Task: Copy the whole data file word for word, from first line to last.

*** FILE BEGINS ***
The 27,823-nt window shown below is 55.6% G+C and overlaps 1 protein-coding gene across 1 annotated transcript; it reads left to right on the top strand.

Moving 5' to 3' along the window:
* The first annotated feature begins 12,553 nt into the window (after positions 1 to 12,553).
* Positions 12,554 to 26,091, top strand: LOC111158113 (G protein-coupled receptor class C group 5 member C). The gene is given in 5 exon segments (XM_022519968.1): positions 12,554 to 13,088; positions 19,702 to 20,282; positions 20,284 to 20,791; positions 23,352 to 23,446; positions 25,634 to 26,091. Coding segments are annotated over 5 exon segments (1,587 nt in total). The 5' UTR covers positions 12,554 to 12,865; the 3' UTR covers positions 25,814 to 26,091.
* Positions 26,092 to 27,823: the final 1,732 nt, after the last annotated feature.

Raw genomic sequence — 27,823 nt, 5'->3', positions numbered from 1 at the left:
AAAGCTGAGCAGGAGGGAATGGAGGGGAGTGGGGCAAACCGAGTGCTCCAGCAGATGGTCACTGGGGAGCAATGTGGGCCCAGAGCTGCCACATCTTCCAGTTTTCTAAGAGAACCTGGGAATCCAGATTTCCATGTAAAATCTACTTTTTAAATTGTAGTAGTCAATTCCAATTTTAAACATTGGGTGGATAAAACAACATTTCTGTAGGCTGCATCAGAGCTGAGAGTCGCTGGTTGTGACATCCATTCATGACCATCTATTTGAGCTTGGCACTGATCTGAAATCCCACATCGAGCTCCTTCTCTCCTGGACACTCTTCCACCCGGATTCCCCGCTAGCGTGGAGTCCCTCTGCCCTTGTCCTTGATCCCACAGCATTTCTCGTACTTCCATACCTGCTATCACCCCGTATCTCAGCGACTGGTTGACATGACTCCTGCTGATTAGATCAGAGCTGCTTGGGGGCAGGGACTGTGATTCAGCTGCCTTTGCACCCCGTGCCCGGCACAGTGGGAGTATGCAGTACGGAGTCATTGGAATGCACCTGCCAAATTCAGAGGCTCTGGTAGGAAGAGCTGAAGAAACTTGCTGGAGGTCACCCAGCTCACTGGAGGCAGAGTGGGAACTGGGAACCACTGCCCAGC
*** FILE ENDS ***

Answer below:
The 27,823-nt window shown below is 55.6% G+C and overlaps 1 protein-coding gene across 1 annotated transcript; it reads left to right on the top strand.

Moving 5' to 3' along the window:
* The first annotated feature begins 12,553 nt into the window (after positions 1 to 12,553).
* Positions 12,554 to 26,091, top strand: LOC111158113 (G protein-coupled receptor class C group 5 member C). The gene is given in 5 exon segments (XM_022519968.1): positions 12,554 to 13,088; positions 19,702 to 20,282; positions 20,284 to 20,791; positions 23,352 to 23,446; positions 25,634 to 26,091. Coding segments are annotated over 5 exon segments (1,587 nt in total). The 5' UTR covers positions 12,554 to 12,865; the 3' UTR covers positions 25,814 to 26,091.
* Positions 26,092 to 27,823: the final 1,732 nt, after the last annotated feature.

Raw genomic sequence — 27,823 nt, 5'->3', positions numbered from 1 at the left:
AAAGCTGAGCAGGAGGGAATGGAGGGGAGTGGGGCAAACCGAGTGCTCCAGCAGATGGTCACTGGGGAGCAATGTGGGCCCAGAGCTGCCACATCTTCCAGTTTTCTAAGAGAACCTGGGAATCCAGATTTCCATGTAAAATCTACTTTTTAAATTGTAGTAGTCAATTCCAATTTTAAACATTGGGTGGATAAAACAACATTTCTGTAGGCTGCATCAGAGCTGAGAGTCGCTGGTTGTGACATCCATTCATGACCATCTATTTGAGCTTGGCACTGATCTGAAATCCCACATCGAGCTCCTTCTCTCCTGGACACTCTTCCACCCGGATTCCCCGCTAGCGTGGAGTCCCTCTGCCCTTGTCCTTGATCCCACAGCATTTCTCGTACTTCCATACCTGCTATCACCCCGTATCTCAGCGACTGGTTGACATGACTCCTGCTGATTAGATCAGAGCTGCTTGGGGGCAGGGACTGTGATTCAGCTGCCTTTGCACCCCGTGCCCGGCACAGTGGGAGTATGCAGTACGGAGTCATTGGAATGCACCTGCCAAATTCAGAGGCTCTGGTAGGAAGAGCTGAAGAAACTTGCTGGAGGTCACCCAGCTCACTGGAGGCAGAGTGGGAACTGGGAACCACTGCCCAGC